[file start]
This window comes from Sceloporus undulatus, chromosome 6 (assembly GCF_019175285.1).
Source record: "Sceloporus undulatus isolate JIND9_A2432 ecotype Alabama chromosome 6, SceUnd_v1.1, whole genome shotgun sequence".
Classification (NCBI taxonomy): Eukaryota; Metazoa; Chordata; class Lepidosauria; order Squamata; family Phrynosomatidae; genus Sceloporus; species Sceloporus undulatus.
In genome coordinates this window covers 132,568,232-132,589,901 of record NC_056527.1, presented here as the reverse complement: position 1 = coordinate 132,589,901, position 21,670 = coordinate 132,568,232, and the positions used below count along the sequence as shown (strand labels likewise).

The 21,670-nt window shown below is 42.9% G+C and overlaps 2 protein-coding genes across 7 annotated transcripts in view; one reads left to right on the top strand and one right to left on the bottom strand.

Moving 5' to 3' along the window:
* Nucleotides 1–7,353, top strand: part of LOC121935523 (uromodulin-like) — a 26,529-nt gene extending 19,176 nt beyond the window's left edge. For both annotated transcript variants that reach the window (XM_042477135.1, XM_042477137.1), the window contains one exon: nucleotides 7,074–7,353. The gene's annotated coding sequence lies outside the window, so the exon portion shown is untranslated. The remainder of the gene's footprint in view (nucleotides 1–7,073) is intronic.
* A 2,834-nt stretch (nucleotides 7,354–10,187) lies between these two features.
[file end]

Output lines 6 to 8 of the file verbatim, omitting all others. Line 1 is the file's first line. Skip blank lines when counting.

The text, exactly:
Moving 5' to 3' along the window:
* Nucleotides 1–7,353, top strand: part of LOC121935523 (uromodulin-like) — a 26,529-nt gene extending 19,176 nt beyond the window's left edge. For both annotated transcript variants that reach the window (XM_042477135.1, XM_042477137.1), the window contains one exon: nucleotides 7,074–7,353. The gene's annotated coding sequence lies outside the window, so the exon portion shown is untranslated. The remainder of the gene's footprint in view (nucleotides 1–7,073) is intronic.
* A 2,834-nt stretch (nucleotides 7,354–10,187) lies between these two features.